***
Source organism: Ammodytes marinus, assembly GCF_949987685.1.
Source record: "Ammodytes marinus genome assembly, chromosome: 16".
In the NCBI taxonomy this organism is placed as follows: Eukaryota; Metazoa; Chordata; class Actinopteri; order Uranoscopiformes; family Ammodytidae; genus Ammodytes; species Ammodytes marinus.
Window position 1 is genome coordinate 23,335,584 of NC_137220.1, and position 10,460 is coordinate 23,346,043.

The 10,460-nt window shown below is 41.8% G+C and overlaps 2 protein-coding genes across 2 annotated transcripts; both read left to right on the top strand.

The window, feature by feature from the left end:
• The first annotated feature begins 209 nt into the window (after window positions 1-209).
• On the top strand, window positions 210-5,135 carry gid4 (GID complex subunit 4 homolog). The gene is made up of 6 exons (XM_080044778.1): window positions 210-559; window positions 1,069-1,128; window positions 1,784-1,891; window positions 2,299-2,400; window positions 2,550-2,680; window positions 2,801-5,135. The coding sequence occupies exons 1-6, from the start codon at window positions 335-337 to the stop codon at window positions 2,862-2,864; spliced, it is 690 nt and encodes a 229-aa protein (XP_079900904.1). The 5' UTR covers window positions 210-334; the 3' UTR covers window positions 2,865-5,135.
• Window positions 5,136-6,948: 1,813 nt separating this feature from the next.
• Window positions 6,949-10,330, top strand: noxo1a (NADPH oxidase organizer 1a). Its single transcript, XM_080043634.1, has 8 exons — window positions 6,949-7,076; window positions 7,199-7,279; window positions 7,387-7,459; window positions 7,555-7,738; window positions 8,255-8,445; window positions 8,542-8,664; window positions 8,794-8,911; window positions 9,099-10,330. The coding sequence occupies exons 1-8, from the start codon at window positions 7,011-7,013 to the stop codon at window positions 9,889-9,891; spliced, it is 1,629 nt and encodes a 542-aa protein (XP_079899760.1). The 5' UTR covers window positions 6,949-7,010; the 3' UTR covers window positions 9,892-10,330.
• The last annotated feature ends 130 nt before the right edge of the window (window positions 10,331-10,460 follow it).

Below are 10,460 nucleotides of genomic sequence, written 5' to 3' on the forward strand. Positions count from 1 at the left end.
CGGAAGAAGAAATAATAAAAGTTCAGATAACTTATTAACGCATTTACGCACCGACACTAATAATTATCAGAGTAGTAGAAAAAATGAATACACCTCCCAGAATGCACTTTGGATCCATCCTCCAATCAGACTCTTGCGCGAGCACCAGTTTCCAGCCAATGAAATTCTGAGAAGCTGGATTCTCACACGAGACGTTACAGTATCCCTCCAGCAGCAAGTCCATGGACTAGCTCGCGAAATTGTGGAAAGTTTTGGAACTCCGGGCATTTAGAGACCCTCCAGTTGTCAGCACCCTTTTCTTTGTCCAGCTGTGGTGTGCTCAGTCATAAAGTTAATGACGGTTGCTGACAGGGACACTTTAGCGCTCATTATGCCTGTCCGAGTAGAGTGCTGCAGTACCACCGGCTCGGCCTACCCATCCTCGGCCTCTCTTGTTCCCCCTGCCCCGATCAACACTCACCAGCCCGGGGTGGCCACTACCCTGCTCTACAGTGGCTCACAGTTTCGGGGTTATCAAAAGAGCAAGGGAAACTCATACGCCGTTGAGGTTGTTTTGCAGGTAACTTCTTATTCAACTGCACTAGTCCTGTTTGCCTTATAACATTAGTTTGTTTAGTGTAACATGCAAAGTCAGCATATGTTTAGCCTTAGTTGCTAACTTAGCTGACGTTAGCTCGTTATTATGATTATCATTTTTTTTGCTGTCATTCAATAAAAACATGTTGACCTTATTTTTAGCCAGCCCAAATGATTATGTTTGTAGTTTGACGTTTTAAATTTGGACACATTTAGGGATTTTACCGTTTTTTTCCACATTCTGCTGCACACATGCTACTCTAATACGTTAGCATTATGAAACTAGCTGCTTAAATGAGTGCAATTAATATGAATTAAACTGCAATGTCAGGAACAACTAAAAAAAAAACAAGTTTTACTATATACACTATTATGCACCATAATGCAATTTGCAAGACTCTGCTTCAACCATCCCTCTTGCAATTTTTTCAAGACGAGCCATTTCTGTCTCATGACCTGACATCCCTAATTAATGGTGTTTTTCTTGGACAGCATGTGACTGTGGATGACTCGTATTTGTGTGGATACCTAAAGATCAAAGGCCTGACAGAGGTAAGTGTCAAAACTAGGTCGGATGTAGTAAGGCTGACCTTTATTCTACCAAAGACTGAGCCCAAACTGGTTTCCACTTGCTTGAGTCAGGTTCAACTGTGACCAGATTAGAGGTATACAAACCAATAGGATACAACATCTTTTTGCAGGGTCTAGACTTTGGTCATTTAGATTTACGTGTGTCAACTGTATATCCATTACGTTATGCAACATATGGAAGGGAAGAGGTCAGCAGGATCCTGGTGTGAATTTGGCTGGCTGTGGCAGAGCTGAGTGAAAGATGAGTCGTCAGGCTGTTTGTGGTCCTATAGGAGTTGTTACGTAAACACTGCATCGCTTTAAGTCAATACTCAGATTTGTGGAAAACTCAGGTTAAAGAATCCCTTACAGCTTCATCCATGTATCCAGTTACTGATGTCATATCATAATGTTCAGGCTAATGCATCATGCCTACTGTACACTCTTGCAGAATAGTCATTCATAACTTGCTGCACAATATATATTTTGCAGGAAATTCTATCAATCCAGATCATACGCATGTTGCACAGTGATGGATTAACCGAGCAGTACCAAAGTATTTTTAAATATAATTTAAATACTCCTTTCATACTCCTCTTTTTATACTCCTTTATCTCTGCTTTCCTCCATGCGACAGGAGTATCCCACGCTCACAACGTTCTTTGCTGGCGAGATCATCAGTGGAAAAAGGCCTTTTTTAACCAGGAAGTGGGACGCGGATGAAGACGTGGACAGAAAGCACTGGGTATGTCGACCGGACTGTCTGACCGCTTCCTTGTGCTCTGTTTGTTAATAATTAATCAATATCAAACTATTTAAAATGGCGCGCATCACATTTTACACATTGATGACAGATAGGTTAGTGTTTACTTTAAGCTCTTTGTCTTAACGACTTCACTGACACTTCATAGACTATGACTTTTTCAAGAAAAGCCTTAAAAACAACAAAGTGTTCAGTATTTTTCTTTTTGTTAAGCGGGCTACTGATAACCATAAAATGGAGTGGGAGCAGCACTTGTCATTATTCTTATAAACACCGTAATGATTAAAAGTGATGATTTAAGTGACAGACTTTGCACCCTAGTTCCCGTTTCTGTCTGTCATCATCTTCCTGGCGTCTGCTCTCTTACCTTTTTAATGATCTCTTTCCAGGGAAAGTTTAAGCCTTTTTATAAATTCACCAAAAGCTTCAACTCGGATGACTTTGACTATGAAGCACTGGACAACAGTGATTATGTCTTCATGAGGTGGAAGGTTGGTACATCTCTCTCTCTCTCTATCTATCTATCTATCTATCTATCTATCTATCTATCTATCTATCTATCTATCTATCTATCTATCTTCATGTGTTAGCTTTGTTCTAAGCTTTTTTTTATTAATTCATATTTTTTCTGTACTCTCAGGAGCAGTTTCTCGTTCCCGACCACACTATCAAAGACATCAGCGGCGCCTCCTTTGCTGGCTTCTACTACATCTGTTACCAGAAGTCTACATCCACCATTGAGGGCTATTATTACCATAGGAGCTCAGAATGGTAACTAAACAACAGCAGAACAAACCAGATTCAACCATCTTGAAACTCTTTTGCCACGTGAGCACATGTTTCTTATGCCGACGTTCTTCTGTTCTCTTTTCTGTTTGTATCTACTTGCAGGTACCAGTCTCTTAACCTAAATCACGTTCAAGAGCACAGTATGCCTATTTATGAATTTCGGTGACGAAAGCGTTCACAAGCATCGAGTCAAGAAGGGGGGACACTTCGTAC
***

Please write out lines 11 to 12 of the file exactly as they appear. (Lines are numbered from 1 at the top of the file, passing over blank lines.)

• The last annotated feature ends 130 nt before the right edge of the window (window positions 10,331-10,460 follow it).

Below are 10,460 nucleotides of genomic sequence, written 5' to 3' on the forward strand. Positions count from 1 at the left end.